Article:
95th Oscars Academy Awards: The Year of Comebacks

The cast of “Everything Everywhere All at Once” celebrates their Best Picture win at this year’s Oscars Academy Awards. (Photo credit via Reuters)

Riley Sardinha



The 95th Oscars Awards ceremony came and went on March 12 with much to talk about in a more positive light. The Academy and its attendees have learned their lessons from last year, both in stage banter and giving viewers what they want out of the show. The new silver carpet signaled a change in the Oscars before it even started.

After years of backlash, all 23 categories were brought back to broadcast, giving justice to the behind-the-scenes workers who deserve the spotlight just as much as the actors and directors. This meant speeches had to be shorter during the four hour run (including commercials), which sadly led to some of these winning groups getting cut off far too early.

Kimmel’s overall performance hosting the Oscars went smoother than other years, commenting on the nominated films while still allowing time for jokes surrounding Elizabeth Banks’s “Cocaine Bear” or the extremely odd events of last year. Even the bit on asking Nobel Prize winner Malala Yousefi about pointless celebrity drama was forgotten just as it was happening.

The musical interludes, including the “In Memoriam” segment fronted by Lenny Kravitz, were tastefully and tactfully done in this year’s Oscars. “This is a Life”, however, seemed to be an off-night for Talking Heads’s David Byrne. Yet, “RRR”’s viral “Naatu Naatu” made up for it by winning Best Original Song; the first award of its kind for one from an Indian film.

Rihanna and Lady Gaga put on powerhouse displays on opposite ends of people’s expectations, with Rihanna wearing a black rhinestone dress surrounded by a Wakanda-inspired scene on stage. Meanwhile, Lady Gaga opted for a seated, stripped-down performance of “Hold My Hand” from “Top Gun: Maverick” wearing a T-shirt, sweatpants and no makeup; a complete 180 from her previous stage outfits. The flow between awards announcements and musical bits felt natural and exciting.

Each of the independent non-Best Picture film nominees felt well-made in their own rights, each with a fair backing of audience members. Guillermo Del Toro’s “Pinocchio” won Best Animated Feature, the first non-Disney film in four years to do so.

Other films nominated for Best Picture included a number of sequels that had a significant fanbase, instead winning in other big categories like “Avatar: The Way of Water” for Best Visual Effects, “Black Panther: Wakanda Forever” for Best Costuming and “Top Gun: Maverick” for Best Sound Design. 

“All Quiet on the Western Front” received a lot of love as well, being an adaptation of Erich Maria Remarque’s 1929 historical fiction novel on the horrors of World War I. Directed by Edward Berger, the film won the awards for Cinematography, Production Design, Score and Best International Film.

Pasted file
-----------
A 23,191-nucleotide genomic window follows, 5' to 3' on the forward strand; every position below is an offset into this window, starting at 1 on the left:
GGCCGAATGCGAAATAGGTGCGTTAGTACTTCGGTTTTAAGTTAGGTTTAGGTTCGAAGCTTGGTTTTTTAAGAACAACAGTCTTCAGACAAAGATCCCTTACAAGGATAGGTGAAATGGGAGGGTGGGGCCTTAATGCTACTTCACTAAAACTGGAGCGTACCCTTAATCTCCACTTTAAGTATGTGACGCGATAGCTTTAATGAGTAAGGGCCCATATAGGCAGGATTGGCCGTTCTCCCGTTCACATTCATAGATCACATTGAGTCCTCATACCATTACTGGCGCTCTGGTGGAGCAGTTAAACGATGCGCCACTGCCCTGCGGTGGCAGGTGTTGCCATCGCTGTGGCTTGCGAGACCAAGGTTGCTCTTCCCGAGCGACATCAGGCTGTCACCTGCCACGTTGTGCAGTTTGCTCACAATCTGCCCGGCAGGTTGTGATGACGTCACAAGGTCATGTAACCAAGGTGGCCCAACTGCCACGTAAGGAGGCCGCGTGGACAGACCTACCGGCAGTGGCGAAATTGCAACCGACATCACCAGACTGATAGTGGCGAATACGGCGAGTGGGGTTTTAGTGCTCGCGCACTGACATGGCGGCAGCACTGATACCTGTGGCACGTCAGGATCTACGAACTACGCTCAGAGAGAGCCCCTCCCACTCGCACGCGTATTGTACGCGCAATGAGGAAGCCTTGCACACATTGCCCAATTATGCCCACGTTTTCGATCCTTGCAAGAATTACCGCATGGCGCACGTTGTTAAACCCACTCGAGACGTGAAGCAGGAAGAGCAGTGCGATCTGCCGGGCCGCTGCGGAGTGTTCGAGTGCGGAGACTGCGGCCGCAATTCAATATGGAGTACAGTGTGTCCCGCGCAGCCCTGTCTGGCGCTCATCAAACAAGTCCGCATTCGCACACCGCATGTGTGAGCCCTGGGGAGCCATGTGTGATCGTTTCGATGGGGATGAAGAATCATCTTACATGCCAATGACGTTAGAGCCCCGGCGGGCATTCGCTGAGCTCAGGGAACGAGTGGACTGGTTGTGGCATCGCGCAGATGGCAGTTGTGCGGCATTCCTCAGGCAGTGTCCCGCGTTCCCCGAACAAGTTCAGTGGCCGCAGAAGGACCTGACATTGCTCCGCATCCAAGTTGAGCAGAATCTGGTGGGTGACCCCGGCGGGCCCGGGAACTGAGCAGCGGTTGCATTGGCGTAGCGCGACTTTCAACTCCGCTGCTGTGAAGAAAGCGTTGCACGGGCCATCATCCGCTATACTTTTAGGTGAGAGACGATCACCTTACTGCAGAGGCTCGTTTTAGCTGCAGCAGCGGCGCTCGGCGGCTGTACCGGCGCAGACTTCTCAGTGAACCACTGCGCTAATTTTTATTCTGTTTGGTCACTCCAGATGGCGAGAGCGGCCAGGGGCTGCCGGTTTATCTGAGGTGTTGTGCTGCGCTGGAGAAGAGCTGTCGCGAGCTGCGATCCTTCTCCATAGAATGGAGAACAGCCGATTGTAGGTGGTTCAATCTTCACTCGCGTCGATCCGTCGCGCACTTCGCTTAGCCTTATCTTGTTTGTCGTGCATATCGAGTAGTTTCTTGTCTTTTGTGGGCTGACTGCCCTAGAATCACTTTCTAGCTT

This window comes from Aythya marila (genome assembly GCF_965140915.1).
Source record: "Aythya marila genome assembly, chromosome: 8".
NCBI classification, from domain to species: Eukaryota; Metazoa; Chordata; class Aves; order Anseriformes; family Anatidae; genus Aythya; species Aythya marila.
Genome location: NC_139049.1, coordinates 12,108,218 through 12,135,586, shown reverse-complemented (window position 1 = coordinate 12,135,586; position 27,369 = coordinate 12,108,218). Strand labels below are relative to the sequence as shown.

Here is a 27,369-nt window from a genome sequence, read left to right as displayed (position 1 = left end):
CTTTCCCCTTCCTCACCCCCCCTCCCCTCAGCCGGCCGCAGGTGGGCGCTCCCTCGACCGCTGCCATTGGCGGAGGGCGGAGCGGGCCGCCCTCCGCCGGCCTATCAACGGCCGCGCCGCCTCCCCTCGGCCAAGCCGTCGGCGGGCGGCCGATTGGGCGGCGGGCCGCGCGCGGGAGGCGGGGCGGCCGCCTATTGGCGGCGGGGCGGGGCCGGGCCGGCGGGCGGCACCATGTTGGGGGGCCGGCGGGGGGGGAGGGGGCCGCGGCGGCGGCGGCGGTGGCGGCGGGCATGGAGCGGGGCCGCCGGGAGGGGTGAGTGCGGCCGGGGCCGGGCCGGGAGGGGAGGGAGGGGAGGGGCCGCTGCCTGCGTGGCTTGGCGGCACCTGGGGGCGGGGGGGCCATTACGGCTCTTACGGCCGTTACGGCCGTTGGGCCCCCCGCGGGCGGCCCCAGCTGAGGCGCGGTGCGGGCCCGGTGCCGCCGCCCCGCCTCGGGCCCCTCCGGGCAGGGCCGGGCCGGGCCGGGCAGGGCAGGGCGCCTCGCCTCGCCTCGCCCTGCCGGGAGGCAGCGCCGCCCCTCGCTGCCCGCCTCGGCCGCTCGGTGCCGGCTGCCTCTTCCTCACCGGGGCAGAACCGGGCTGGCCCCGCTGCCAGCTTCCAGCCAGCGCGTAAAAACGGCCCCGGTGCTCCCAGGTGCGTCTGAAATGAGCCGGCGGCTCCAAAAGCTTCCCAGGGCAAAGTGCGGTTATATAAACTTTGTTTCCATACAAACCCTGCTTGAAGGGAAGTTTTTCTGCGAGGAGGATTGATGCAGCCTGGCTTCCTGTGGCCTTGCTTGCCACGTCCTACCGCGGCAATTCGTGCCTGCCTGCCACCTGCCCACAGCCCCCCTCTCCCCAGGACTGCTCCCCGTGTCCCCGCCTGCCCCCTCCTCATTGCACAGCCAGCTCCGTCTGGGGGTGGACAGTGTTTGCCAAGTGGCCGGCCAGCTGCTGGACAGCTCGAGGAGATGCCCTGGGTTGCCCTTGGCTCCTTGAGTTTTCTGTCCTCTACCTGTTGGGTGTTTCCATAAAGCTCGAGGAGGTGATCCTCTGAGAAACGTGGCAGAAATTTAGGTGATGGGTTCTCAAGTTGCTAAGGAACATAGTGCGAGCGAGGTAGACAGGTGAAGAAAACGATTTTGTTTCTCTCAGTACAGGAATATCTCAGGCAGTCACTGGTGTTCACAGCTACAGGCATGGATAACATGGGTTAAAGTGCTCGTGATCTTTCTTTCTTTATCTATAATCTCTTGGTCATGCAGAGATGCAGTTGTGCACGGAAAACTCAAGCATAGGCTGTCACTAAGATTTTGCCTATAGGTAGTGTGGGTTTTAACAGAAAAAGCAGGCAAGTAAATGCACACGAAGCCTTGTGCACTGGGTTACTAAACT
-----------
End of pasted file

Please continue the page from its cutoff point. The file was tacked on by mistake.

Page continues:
Perhaps the most heartwarming moment of the night was for Brendan Fraser winning Best Actor for “The Whale.” This happened to be his first mainstream comeback to the film industry after he was cast out for speaking against an executive who sexually assaulted him in 2003. The support of others working in media and film fans agreed that both the Oscar and Fraser’s return were not just deserved, but long overdue. 

There will always be some upset for Best Picture, and the same goes for “Everything Everywhere All at Once.” The movie took home six additional Oscars, even though many online audiences thought its means of telling its story were ‘aimless’ or even ‘pretentious.’ Yet, at the core of this surreal fantasy-action film about dimensional travel was instead a poignant story about an immigrant mother wanting to rekindle her relationships with her estranged husband and adult daughter. 

Many viewers felt this was a deserved win for directors Daniel Kwan and Daniel Scheinert, along with the film’s leads Michelle Yeoh and Ke Huy Quan for Best Actress and Best Supporting Actor, respectively. 

Quan’s story actually mirrors that of Fraser’s, where Quan instead felt pigeonholed into stereotypical roles of Asian side characters to the point where he felt undesirable and stopped acting. It wasn’t until “Crazy Rich Asians” came out in 2018 that Quan felt inspired to return to the industry, which interestingly also starred Michelle Yeoh. 

This year’s Best Lead and Best Supporting roles included Ke Huy Quan, Jamie Lee Curtis, Brendan Fraser, and Michelle Yeoh; all being first-time Oscar winners. (Photo credit via Michelle Watt)

As many of the night’s wins went to deserved people and productions, fans of other films like “The Banshees of Inisherin,” “Triangle of Sadness” and “Tár” that didn’t win anything can still retain that passion. 

Much of what initially might turn viewers off from watching the Oscars were improved upon this year. Behind-the-scenes workers got some better recognition, films from independent or smaller creators were favored over ones from household names, and the loving interpersonal relations between the nominees felt more genuine.

The show had many pitfalls over the years, and still has a ways to go in improvement, but it seems like the audiences’ influences over them now are louder than ever. 

In the end, viewers should know that awards and broadcasted ceremonies don’t make films’ legacies. People do.

Check out https://www.oscars.org/oscars/ceremonies/2023 to learn more on the nominated films.

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